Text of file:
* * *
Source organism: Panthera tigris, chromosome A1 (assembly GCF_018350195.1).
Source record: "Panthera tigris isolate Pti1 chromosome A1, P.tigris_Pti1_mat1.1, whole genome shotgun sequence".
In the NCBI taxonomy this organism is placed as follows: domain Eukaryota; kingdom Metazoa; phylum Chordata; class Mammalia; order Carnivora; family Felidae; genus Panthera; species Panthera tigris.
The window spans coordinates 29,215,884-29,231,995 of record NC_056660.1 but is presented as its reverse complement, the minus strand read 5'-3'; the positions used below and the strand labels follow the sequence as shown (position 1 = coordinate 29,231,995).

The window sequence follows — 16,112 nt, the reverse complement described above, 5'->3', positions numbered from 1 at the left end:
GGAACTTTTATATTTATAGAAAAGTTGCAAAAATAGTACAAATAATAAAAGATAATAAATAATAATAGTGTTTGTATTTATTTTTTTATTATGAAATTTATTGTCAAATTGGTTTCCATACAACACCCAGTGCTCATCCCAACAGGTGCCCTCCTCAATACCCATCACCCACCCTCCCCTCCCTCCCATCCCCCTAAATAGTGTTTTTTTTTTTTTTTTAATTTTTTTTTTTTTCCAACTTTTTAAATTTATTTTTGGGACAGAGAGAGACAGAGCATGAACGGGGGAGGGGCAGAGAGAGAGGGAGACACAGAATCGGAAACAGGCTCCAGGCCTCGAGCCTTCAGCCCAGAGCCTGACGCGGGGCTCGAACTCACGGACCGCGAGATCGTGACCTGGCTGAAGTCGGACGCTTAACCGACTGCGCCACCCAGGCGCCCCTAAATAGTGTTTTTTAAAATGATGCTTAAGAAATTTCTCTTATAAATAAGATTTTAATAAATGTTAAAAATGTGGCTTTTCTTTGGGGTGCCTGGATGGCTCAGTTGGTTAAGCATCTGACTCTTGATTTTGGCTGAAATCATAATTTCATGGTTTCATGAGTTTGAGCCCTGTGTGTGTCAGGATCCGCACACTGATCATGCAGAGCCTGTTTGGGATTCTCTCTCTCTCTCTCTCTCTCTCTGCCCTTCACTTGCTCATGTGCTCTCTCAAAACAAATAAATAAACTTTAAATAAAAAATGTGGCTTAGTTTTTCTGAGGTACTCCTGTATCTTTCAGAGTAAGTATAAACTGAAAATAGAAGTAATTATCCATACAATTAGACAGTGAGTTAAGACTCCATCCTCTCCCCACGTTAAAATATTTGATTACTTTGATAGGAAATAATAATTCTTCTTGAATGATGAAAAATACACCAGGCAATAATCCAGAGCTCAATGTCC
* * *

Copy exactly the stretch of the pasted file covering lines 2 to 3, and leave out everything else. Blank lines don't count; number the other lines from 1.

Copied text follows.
Source record: "Panthera tigris isolate Pti1 chromosome A1, P.tigris_Pti1_mat1.1, whole genome shotgun sequence".
In the NCBI taxonomy this organism is placed as follows: domain Eukaryota; kingdom Metazoa; phylum Chordata; class Mammalia; order Carnivora; family Felidae; genus Panthera; species Panthera tigris.